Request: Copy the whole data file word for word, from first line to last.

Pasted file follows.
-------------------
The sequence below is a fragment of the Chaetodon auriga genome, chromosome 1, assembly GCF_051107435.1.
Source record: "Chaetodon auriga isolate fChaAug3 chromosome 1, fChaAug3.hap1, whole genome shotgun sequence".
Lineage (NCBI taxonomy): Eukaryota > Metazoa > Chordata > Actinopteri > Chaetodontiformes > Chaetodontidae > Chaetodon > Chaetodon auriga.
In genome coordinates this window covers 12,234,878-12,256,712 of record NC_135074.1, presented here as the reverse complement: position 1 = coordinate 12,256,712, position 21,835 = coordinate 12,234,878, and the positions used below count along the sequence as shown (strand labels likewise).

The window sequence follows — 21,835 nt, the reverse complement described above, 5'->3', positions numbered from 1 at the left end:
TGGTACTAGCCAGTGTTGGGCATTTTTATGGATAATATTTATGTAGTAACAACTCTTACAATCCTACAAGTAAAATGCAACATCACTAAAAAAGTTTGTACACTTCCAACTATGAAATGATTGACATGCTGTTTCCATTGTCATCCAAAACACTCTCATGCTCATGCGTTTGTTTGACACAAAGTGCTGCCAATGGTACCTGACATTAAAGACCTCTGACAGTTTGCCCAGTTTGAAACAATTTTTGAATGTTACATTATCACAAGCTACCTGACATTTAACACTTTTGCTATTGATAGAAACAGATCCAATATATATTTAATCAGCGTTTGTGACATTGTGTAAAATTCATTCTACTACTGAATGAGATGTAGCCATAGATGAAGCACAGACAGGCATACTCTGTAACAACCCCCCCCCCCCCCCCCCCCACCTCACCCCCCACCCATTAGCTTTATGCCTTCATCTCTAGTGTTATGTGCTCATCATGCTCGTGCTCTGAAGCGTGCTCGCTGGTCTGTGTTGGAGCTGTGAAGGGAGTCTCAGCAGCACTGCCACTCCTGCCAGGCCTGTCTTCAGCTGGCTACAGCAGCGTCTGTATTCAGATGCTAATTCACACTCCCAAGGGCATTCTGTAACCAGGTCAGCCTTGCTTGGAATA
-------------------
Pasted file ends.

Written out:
The sequence below is a fragment of the Chaetodon auriga genome, chromosome 1, assembly GCF_051107435.1.
Source record: "Chaetodon auriga isolate fChaAug3 chromosome 1, fChaAug3.hap1, whole genome shotgun sequence".
Lineage (NCBI taxonomy): Eukaryota > Metazoa > Chordata > Actinopteri > Chaetodontiformes > Chaetodontidae > Chaetodon > Chaetodon auriga.
In genome coordinates this window covers 12,234,878-12,256,712 of record NC_135074.1, presented here as the reverse complement: position 1 = coordinate 12,256,712, position 21,835 = coordinate 12,234,878, and the positions used below count along the sequence as shown (strand labels likewise).

The window sequence follows — 21,835 nt, the reverse complement described above, 5'->3', positions numbered from 1 at the left end:
TGGTACTAGCCAGTGTTGGGCATTTTTATGGATAATATTTATGTAGTAACAACTCTTACAATCCTACAAGTAAAATGCAACATCACTAAAAAAGTTTGTACACTTCCAACTATGAAATGATTGACATGCTGTTTCCATTGTCATCCAAAACACTCTCATGCTCATGCGTTTGTTTGACACAAAGTGCTGCCAATGGTACCTGACATTAAAGACCTCTGACAGTTTGCCCAGTTTGAAACAATTTTTGAATGTTACATTATCACAAGCTACCTGACATTTAACACTTTTGCTATTGATAGAAACAGATCCAATATATATTTAATCAGCGTTTGTGACATTGTGTAAAATTCATTCTACTACTGAATGAGATGTAGCCATAGATGAAGCACAGACAGGCATACTCTGTAACAACCCCCCCCCCCCCCCCCCCCACCTCACCCCCCACCCATTAGCTTTATGCCTTCATCTCTAGTGTTATGTGCTCATCATGCTCGTGCTCTGAAGCGTGCTCGCTGGTCTGTGTTGGAGCTGTGAAGGGAGTCTCAGCAGCACTGCCACTCCTGCCAGGCCTGTCTTCAGCTGGCTACAGCAGCGTCTGTATTCAGATGCTAATTCACACTCCCAAGGGCATTCTGTAACCAGGTCAGCCTTGCTTGGAATA